Basic Exit TechniquesBy Jack Jefferies on 2002-02-07
The first concept is timing. Everyone must leave the aircraft at the exact same moment. To do this we use a variety of different forms of communication: audible, a loud count given by someone in a position that can be heard by everyone; tactile, a shake which can be felt; vision, a small rock that shows the movement of the piece. This triple redundancy virtually guarantees the count will be communicated. The most useful sense you can use to ensure a timely exit is vision. With an eye on the count person you will know when he is leaving.
Presenting to the relative wind is something we all learned about on our first jump. It is spoken of any time people discuss exits. Be sure you are aware of where the wind is coming from as you are lined up in the door and have a plan about presenting your body to it. Know at what angle the rest of the piece will be presented and what heading you will need to have.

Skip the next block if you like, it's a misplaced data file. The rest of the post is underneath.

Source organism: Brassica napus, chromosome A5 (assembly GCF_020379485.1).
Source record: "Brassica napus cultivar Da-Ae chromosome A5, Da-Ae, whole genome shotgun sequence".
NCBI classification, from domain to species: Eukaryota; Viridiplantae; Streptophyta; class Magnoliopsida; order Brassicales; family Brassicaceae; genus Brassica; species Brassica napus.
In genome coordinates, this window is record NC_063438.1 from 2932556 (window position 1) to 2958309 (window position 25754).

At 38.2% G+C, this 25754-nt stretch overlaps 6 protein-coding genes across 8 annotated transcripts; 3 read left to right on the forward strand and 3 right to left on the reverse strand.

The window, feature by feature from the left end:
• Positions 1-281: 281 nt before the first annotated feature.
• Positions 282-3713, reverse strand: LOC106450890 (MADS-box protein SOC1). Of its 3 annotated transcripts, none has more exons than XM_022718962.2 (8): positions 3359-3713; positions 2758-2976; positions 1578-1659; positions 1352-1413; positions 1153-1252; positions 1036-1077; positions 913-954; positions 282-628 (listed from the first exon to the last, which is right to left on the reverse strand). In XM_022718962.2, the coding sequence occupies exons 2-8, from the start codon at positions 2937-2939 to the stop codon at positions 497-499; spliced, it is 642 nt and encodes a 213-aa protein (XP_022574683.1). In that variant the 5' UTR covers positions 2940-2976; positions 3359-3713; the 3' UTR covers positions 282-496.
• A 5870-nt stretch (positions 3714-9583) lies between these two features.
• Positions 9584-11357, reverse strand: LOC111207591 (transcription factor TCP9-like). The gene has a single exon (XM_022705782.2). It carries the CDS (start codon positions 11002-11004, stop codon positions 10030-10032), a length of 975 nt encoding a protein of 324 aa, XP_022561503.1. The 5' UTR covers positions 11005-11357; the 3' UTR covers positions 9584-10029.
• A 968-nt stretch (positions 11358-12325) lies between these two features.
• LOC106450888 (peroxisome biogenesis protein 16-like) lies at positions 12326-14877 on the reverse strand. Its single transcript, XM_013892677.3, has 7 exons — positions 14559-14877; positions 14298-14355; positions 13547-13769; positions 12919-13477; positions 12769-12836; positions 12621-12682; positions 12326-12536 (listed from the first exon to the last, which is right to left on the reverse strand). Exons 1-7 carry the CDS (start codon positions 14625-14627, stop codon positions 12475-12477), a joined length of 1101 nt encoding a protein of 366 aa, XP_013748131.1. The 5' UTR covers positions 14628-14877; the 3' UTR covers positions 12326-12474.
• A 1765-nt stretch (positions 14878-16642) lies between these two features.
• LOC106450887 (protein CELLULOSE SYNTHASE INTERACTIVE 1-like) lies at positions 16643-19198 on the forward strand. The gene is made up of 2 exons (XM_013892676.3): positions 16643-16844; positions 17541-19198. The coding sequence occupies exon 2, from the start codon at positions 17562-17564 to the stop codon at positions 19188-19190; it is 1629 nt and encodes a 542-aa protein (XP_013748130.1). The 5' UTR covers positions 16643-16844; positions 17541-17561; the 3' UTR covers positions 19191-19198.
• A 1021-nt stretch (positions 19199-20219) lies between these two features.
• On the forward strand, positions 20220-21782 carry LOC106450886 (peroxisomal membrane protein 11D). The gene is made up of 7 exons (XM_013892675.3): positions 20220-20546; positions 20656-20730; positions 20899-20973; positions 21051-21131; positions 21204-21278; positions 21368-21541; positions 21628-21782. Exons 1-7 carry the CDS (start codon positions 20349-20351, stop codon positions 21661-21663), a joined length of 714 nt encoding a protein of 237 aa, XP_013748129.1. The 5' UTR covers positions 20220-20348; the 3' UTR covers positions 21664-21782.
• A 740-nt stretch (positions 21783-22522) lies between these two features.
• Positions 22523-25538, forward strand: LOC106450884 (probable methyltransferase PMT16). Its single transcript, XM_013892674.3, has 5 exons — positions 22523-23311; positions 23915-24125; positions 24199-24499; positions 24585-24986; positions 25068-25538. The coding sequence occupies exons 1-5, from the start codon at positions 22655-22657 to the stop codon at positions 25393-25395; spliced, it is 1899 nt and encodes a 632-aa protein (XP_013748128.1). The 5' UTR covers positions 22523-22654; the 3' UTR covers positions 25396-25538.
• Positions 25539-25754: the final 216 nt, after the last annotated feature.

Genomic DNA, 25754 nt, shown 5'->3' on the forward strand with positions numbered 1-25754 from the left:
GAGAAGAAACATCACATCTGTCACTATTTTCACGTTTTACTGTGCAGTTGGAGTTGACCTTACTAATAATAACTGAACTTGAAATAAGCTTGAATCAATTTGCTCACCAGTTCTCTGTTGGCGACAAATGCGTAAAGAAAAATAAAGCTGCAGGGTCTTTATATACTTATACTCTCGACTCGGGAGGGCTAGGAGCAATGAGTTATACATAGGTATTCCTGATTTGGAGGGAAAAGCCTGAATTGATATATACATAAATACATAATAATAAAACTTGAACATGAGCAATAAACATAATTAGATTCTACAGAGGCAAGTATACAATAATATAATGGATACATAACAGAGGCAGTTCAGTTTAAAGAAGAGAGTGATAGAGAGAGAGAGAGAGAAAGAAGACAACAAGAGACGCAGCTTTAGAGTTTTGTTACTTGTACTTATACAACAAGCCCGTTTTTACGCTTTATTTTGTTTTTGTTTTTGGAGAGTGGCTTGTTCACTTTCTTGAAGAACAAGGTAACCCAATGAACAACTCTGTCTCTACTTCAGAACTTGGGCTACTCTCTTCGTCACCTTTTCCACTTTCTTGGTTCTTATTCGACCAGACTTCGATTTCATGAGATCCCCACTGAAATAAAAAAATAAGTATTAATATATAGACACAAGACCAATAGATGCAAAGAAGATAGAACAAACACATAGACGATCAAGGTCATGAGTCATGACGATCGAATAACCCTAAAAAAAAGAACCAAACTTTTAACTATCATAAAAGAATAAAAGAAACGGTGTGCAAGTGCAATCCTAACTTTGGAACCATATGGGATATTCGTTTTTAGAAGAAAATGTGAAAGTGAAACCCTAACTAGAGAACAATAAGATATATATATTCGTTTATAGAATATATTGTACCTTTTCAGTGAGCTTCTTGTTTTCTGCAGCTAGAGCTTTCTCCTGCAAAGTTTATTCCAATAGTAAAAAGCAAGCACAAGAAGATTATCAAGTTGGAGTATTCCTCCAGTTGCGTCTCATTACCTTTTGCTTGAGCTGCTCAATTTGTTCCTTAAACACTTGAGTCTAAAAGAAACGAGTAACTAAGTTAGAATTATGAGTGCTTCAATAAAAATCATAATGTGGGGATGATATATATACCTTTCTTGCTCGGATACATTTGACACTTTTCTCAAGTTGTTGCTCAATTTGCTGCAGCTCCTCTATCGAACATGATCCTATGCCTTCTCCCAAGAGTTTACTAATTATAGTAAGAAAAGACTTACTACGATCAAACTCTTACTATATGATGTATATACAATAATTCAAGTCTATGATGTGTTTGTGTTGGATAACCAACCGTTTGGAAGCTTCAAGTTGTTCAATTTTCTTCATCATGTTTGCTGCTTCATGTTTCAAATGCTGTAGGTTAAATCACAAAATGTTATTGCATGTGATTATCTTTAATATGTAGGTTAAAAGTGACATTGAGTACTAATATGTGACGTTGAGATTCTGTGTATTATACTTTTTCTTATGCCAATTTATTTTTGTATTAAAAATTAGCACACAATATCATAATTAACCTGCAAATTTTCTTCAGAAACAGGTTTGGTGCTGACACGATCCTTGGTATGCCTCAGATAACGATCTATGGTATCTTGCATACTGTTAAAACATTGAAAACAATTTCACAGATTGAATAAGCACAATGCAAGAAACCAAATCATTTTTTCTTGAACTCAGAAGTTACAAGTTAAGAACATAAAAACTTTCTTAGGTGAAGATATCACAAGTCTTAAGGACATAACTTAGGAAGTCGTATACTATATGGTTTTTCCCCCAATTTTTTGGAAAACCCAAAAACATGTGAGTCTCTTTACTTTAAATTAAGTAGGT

Presenting the entire piece to the relative wind is something not so commonly discussed, although it is a very critical component of a good exit. Just as you must present your body, you must present the piece. This, like the first two concepts, is done gymnastically, as opposed to flying the air. It is done by launching from the plane to a specific place outside the door that leaves the piece on the proper angle to be presented to the relative wind. This will usually entail the person in the front of the door to launch up, while the person in the rear drops low.
Even the best-timed and presented launch will funnel if the people within do not fly the piece the moment it hits the air. There is enough air speed right outside the door to fly. The problem lies in being aware soon enough to use it. You will find that by choosing to fly as soon as your feet leave the aircraft. It will go a long way to help you develop the awareness to do it.
Airspeed 4-Way Training Work Book - Basic Exit Techniques
© 1998 – Jack Jefferies, Airspeed – All Rights Reserved
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